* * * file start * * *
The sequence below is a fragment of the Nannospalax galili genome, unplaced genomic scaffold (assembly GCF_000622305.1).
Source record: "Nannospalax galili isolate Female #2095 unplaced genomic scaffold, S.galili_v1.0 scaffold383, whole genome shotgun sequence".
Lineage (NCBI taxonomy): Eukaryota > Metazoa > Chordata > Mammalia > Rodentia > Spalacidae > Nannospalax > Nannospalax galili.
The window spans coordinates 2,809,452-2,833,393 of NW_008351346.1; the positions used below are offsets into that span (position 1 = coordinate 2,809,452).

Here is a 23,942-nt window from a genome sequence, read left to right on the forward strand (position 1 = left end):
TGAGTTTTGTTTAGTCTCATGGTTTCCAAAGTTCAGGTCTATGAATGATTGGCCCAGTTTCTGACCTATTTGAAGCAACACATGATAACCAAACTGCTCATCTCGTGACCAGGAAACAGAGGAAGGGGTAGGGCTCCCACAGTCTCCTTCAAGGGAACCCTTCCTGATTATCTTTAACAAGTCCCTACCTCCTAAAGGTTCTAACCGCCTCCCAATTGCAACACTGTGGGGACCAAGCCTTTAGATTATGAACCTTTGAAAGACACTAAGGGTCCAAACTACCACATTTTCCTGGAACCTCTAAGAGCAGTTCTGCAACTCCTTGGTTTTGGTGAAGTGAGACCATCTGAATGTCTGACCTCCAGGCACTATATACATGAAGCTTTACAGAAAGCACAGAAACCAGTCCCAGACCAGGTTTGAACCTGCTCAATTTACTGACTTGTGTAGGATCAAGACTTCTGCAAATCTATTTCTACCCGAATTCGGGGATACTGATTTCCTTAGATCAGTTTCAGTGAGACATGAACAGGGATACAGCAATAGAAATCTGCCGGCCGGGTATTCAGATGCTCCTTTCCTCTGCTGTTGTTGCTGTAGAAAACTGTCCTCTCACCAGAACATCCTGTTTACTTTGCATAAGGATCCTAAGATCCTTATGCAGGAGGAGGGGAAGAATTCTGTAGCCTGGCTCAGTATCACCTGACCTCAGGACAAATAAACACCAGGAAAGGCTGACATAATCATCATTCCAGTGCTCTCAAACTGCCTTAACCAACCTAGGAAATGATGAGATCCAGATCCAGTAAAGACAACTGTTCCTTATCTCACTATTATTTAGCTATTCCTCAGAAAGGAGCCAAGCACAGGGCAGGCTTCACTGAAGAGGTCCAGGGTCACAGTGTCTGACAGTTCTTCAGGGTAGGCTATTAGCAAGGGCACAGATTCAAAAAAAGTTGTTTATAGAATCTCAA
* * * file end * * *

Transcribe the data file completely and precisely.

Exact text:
The sequence below is a fragment of the Nannospalax galili genome, unplaced genomic scaffold (assembly GCF_000622305.1).
Source record: "Nannospalax galili isolate Female #2095 unplaced genomic scaffold, S.galili_v1.0 scaffold383, whole genome shotgun sequence".
Lineage (NCBI taxonomy): Eukaryota > Metazoa > Chordata > Mammalia > Rodentia > Spalacidae > Nannospalax > Nannospalax galili.
The window spans coordinates 2,809,452-2,833,393 of NW_008351346.1; the positions used below are offsets into that span (position 1 = coordinate 2,809,452).

Here is a 23,942-nt window from a genome sequence, read left to right on the forward strand (position 1 = left end):
TGAGTTTTGTTTAGTCTCATGGTTTCCAAAGTTCAGGTCTATGAATGATTGGCCCAGTTTCTGACCTATTTGAAGCAACACATGATAACCAAACTGCTCATCTCGTGACCAGGAAACAGAGGAAGGGGTAGGGCTCCCACAGTCTCCTTCAAGGGAACCCTTCCTGATTATCTTTAACAAGTCCCTACCTCCTAAAGGTTCTAACCGCCTCCCAATTGCAACACTGTGGGGACCAAGCCTTTAGATTATGAACCTTTGAAAGACACTAAGGGTCCAAACTACCACATTTTCCTGGAACCTCTAAGAGCAGTTCTGCAACTCCTTGGTTTTGGTGAAGTGAGACCATCTGAATGTCTGACCTCCAGGCACTATATACATGAAGCTTTACAGAAAGCACAGAAACCAGTCCCAGACCAGGTTTGAACCTGCTCAATTTACTGACTTGTGTAGGATCAAGACTTCTGCAAATCTATTTCTACCCGAATTCGGGGATACTGATTTCCTTAGATCAGTTTCAGTGAGACATGAACAGGGATACAGCAATAGAAATCTGCCGGCCGGGTATTCAGATGCTCCTTTCCTCTGCTGTTGTTGCTGTAGAAAACTGTCCTCTCACCAGAACATCCTGTTTACTTTGCATAAGGATCCTAAGATCCTTATGCAGGAGGAGGGGAAGAATTCTGTAGCCTGGCTCAGTATCACCTGACCTCAGGACAAATAAACACCAGGAAAGGCTGACATAATCATCATTCCAGTGCTCTCAAACTGCCTTAACCAACCTAGGAAATGATGAGATCCAGATCCAGTAAAGACAACTGTTCCTTATCTCACTATTATTTAGCTATTCCTCAGAAAGGAGCCAAGCACAGGGCAGGCTTCACTGAAGAGGTCCAGGGTCACAGTGTCTGACAGTTCTTCAGGGTAGGCTATTAGCAAGGGCACAGATTCAAAAAAAGTTGTTTATAGAATCTCAA